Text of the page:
CLEF Newsletter - January 2019

“Your lovingkindness, O Lord, extends to the heavens, Your faithfulness reaches to the skies… How precious is Your loving-kindness, O God! And the children of men take refuge in the shadow of Your wings… For with You is the fountain of life; In Your light we see light.” (Psalm 36:5,7,9).

Here we are, poised atop another year and contemplating the future. That’s always a good thing. The precarious vicissitudes of life can hand us either delight or disaster on any day, and the pitfalls and proclivities that can adversely affect us in these times are no minor consideration. Yet we have been brought through another 365 of them. What we have gained, for richer or poorer, also certainly grant a more astute awareness of either what to avoid or pursue as well. There is something indeed both hopeful and refreshing about a new start that breeds a little optimism. Like Scrooge (my favorite Christmas character) who was after all given another chance to live his life for the better of mankind (poor Jacob Marely… “Mankind was my business!”), we have a very similar opportunity before us, to take advantage of this extraordinary gift of life, no matter what capacity we may engage it by. A human being, made in God’s image, has this astounding, creative capability to affect the world and people, and when we take that trust seriously, the meaning of life soars.

Yet how do we capture that awareness and use it in profound and consistent ways? We can start by just being willing to think about it, recognizing the place and position we operate from. What are the resources available to us that are a stewardship for good? More so, what kind of a heart is in us to joyfully do so?

I found a few quotes that helped me appreciate this idea. Brad Paisley says “Tomorrow is the first blank page of a 365 page book. Write a good one.” He should write a song about it. British author G.K.Chesterton wrote “Unless a man makes New Year resolutions, he would make no resolutions. Unless a man (becomes resolved) about things, he will certainly do nothing effective.” Life doesn’t just happen without being intentional about it. Author and counselor Craig Lounsbrough states “My greatest hope regarding the future rests on the mistakes I’ve made in the past, for those are the most effective things I have to build with.” We learn and profit far more from our failures (if we’re teachable) than we do our successes. Finally Turkish writer Mehmet Murat Ildan wrote “The oldest tree on earth has seen 5,067 New Years; the oldest man living, 122. Can you see how limited the number of New Years you have? And when something is very limited, it is damn precious!” Precious and precarious. The older you become, each year seems only sixty to ninety days, max.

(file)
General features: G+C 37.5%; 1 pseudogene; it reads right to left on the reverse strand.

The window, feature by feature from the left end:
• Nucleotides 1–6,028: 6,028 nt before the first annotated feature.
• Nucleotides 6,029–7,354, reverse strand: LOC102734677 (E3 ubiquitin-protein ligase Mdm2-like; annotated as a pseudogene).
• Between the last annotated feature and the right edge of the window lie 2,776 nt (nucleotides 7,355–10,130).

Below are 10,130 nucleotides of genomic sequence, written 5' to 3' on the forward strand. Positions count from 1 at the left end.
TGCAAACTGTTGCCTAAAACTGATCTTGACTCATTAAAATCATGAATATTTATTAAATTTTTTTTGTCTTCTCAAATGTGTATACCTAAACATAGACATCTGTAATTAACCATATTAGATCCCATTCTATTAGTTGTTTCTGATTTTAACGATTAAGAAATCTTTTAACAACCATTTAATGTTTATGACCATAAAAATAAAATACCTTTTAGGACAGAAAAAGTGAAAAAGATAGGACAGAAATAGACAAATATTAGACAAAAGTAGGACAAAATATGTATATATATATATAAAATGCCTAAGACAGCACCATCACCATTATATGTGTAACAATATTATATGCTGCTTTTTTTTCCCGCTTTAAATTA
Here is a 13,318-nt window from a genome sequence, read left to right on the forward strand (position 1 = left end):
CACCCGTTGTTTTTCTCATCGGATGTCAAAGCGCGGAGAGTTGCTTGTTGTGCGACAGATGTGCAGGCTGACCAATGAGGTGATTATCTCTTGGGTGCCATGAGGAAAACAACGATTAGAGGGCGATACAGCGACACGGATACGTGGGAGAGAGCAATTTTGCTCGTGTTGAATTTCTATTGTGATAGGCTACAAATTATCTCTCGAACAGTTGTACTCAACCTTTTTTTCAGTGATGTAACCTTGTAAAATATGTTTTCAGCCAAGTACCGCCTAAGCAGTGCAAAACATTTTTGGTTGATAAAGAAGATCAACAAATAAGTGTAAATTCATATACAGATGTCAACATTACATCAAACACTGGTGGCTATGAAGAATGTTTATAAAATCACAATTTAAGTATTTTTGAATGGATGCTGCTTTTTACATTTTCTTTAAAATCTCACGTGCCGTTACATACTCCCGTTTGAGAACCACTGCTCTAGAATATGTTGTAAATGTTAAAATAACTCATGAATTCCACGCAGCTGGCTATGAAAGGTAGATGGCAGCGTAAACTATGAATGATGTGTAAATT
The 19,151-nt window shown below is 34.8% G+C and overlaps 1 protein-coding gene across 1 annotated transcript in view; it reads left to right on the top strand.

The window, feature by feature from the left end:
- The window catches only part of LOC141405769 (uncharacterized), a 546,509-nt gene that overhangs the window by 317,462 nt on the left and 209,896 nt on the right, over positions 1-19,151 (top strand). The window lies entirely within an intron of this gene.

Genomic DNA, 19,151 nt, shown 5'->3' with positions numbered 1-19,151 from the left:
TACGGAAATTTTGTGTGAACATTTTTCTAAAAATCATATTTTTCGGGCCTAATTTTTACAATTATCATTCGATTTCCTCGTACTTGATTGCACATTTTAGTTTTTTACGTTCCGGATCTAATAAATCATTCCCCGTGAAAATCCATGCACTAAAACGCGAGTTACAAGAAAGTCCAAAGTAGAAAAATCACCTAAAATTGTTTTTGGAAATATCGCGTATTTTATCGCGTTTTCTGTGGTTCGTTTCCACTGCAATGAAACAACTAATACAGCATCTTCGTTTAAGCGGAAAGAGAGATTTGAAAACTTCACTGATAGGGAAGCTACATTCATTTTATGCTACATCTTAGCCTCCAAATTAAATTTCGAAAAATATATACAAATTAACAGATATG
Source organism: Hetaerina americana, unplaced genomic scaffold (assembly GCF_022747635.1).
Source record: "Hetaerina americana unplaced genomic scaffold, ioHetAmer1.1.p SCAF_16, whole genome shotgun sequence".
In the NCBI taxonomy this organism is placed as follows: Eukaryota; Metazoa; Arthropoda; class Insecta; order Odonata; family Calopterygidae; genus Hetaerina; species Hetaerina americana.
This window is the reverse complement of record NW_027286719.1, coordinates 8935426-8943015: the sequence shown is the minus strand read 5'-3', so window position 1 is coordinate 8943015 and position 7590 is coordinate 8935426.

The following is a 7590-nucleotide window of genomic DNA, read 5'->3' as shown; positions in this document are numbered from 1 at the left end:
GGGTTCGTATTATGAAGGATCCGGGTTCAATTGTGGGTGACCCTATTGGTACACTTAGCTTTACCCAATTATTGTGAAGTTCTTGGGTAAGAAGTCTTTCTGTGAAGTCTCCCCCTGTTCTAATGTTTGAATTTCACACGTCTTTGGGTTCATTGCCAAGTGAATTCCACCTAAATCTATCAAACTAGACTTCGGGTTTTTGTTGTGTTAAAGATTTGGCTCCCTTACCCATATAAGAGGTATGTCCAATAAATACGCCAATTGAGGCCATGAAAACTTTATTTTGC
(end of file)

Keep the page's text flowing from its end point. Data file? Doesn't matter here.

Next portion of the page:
We have before us a fresh start, an opportunity to advance honest gain and growth, deeper wisdom in the choices we make, and with a heightened awareness that time is precious and should be prudently managed. It’s also important to understand in all this that there is no other you. We are a unique creation of God, and have lived a life that has molded and manifested a certain way of thinking and perceiving. Believing our life and times are in God’s hands, we know He has purposefully formed and fashioned our life that it might accomplish great good, regardless of how it may be assessed to this point. No one else does what we do in the style and character we do it. That should inspire us.

Every Christmas season I take time (and hold prisoner whoever is with me) to watch Dickens’ “A Christmas Carol” starring George C. Scott. Can’t we all, if we’re honest with ourselves, in some way identify with the miserly Scrooge? There is within us to one degree or another that fallen Scrooge nature which wants to take all, control all, and not be bothered at all; a miserly perspective of life and love. There was no margin in Scrooge’s life for excess, or what in some way did not turn a profit. Constantly at war with odds, indulgence and community, he was “a squeezing, wrenching, grasping, scraping, clutching, covetous old sinner! Hard and sharp as flint, from which no steel had ever struck out generous fire, secret and self-contained, and solitary as an oyster.” You know the story. Visited by three spirits, he was given a past, present and future perspective of Christmas and its message for life and living as God intended it, and how, as men like he, so spoiled it. His ways of squeezing the world and shutting it out had made him into a stone-cold sepulcher which bred misery for himself and all those around him. He had spurned ignorance and want and was now about to personify its eternal regret. But the spirits also showed him how much good had and could yet be done in his life, and that in spite of dour circumstances, in the spirit of Christmas there could still be found hope and joy, love and blessing, healing, heart, true meaning and solemn purpose. Scrooge’s graphic exposure to life’s agonies and ecstasies and the important role he could yet devote to it changed him. He became “as good a friend, as good a master, and as good a man as the good old city knew, and it was always said of him that he knew how to keep Christmas well.”- There’s something about the grace of a new day, a New Year, a new beginning that restores the soul and refreshes the spirit. Scrooge changed, and honored Christmas in his heart and happily kept it all the year. So may we all. Happy New Year!

“Depart from evil, and do good, and as such you will abide forever.” (Ps.37:27)